Protected Site: Seven Years of Field Research with Genetically Modified Plants

A secured field on Agroscope’s Reckenholz site enables field research with genetically modified (GM) plants. In addition to research results, it provides findings on how GM plants might be handled in agriculture, as well as offering the public a window into this research.

Back in the early 1990s, Agroscope conducted the first field trials with genetically modified potatoes at its Changins site. In the years that followed, however, genetic engineering became an increasingly controversial subject in Switzerland. In 2005, the Swiss electorate approved a five-year moratorium on the cultivation of genetically modified (GM) plants, which nevertheless explicitly allowed for field research. The moratorium was extended three times, and lasts until the end of 2021. A proposed further extension by four years is currently in the consultation phase.

Vandalism necessitates costly security measures

Shortly after adoption of the moratorium, in 2005 the Swiss Federal Council commissioned a national research programme for exploring the benefits and risks of GM plants (NRP 59; Already in 2008, in the first year of the project, a majority of the plots of a field trial with GM wheat at Agroscope’s Reckenholz site were damaged by vandals.

A core recommendation of the NRP 59 was that field trials with GM plants were important for Switzerland as a research centre, and that the high costs of their protection should no longer be paid for out of research funds. In 2013, therefore, the setting-up and operation of a Protected Site at Agroscope Reckenholz (ZH) was included in the Dispatch on the Promotion of Education, Research and Innovation. The fenced field has been in operation since March 2014.

Apple trees and field crops researched

The Protected Site is approx. 3 ha in size. Between 2017 and 2020 four projects ran on it simultaneously. Most of the trials dealt/deal with an investigation of the disease resistance of plants (Fig. 1). In addition to apple trees, the field crops winter and spring wheat, potatoes, maize and barley have been the subject of research.

Fig. 1 | Field trial with GM potatoes on the Protected Site. To the right of centre of the photo, the variety ‘Atlantic’ with two resistance genes from wild potatoes; to the left, the same variety without resistance genes, heavily infested with leaf blight. (Photo: Agroscope, Brunner S.)

Challenges in field trials with GM plants

Agroscope operates the Protected Site, ensures basic agricultural support as well as the implementation of biosafety measures, and is actively involved in communication. It supports researchers in the complex preparation of a release application. The approval procedure at the Federal Office for the Environment takes at least six months. If there are objections, it can take significantly longer. Further complications in comparison with field trials without GM plants are the constraints minimising the likelihood of the accidental release of GM plants outside of the experimental field.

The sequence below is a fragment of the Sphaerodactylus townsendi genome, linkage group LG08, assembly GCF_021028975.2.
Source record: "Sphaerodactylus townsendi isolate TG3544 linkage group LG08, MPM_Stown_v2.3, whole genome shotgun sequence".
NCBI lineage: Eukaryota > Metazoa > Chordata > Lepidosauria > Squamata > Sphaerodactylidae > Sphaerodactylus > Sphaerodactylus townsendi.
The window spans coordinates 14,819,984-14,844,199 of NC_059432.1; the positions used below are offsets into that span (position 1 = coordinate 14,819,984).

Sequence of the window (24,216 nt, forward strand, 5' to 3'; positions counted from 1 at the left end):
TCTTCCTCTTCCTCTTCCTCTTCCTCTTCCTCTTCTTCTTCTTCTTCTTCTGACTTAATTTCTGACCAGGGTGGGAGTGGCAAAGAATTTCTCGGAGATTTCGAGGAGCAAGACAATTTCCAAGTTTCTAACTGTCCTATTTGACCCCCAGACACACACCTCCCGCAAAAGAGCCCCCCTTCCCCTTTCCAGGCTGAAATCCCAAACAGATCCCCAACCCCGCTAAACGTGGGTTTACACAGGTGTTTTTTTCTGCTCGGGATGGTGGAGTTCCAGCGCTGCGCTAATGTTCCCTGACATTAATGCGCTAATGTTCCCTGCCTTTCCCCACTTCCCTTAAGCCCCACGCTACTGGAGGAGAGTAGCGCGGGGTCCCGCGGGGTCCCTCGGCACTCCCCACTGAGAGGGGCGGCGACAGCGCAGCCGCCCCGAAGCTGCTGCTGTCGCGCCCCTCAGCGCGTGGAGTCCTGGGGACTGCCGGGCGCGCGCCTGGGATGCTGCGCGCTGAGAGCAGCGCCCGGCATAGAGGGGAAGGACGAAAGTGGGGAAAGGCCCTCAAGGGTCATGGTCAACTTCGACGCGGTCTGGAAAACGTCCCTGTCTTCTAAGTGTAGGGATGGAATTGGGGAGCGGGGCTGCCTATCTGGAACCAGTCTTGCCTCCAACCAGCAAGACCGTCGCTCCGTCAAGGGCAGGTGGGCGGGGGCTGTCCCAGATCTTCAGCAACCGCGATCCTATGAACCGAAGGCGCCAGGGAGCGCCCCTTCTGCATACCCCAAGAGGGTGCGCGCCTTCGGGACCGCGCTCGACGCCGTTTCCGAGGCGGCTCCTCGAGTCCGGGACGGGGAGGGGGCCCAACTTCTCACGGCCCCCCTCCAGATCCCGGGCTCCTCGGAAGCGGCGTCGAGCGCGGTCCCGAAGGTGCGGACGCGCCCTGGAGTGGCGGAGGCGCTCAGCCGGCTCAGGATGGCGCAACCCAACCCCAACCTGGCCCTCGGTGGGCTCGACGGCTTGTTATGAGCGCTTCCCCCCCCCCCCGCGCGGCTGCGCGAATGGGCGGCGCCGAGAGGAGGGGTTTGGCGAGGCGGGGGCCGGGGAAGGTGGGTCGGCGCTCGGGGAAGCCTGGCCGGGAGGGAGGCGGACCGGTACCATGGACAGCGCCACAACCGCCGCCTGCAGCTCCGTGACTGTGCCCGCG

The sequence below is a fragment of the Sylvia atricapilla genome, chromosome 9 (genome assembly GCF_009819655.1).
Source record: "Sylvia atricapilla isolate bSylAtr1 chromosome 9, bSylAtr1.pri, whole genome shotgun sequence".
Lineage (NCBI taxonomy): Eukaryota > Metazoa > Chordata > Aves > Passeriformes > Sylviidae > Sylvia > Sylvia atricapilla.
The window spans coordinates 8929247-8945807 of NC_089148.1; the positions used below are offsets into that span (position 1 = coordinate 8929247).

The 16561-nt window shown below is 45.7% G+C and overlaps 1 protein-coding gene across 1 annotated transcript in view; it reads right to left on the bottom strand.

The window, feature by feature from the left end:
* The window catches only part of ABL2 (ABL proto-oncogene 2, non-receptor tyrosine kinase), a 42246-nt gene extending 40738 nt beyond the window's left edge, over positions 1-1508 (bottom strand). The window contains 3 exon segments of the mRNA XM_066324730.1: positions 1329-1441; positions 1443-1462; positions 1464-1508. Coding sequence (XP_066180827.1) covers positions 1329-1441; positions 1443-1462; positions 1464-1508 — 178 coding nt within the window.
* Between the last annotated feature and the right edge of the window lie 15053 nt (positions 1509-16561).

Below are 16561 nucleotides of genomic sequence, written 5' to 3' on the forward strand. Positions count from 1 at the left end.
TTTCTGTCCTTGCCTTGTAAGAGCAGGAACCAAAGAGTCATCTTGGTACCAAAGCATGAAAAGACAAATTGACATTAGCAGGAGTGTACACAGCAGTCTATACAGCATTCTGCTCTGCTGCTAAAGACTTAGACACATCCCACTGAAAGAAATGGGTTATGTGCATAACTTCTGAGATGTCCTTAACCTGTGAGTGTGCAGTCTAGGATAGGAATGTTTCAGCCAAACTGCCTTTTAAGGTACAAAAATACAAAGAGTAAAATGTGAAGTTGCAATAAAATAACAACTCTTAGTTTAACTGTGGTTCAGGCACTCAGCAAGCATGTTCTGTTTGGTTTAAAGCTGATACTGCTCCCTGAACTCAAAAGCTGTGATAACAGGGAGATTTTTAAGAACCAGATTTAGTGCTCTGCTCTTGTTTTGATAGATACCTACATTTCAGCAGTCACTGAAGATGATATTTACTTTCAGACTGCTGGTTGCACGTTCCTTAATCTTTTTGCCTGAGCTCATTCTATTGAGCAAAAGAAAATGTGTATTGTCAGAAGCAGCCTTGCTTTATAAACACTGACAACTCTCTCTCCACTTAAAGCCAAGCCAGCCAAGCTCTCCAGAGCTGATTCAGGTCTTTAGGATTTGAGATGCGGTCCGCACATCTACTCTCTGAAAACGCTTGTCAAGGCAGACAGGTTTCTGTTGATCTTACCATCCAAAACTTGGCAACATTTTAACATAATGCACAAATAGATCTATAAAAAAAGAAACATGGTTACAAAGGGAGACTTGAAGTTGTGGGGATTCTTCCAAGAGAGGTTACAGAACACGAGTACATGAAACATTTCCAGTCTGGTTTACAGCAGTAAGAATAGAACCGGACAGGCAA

Moratorium and new breeding techniques

In the next few years, field research with GM plants will be influenced by whether and how the moratorium on cultivation, which runs out at the end of 2021, is extended. Although field research remains a possibility in the event of an extension, applied research would be less worthwhile owing to a lack of prospects.

Plant research and breeding is currently unimaginable without the new genome-editing techniques (e.g. CRISPR-Cas), in which specific sections of the genome can be selectively altered. Internationally, at least 140 market-oriented crops are currently being developed by means of genome editing. In Switzerland, all genome-edited organisms are at present subject to the Swiss Gene Technology Law, with both the national and international scientific community being in favour of differentiation. Consequently, genome-edited plants will also be researched on the Protected Site in the near future.


  • Since 2014, six multiyear field trials with genetically modified crops have been/are being conducted on the Protected Site.
  • With the Protected Site, Agroscope undertakes the protection of the trials and assists researchers with communication and the implementation of biosafety requirements.
  • The trials not only provide a better understanding of the wide variety of interactions between crops and their environment, but also highlight options for Swiss agriculture and furnish experience in the enforcement of legal requirements and the implementation of the mandated biosafety measures.
  • In future, trials with plants modified by means of the new breeding techniques will also be conducted on the Protected Site.
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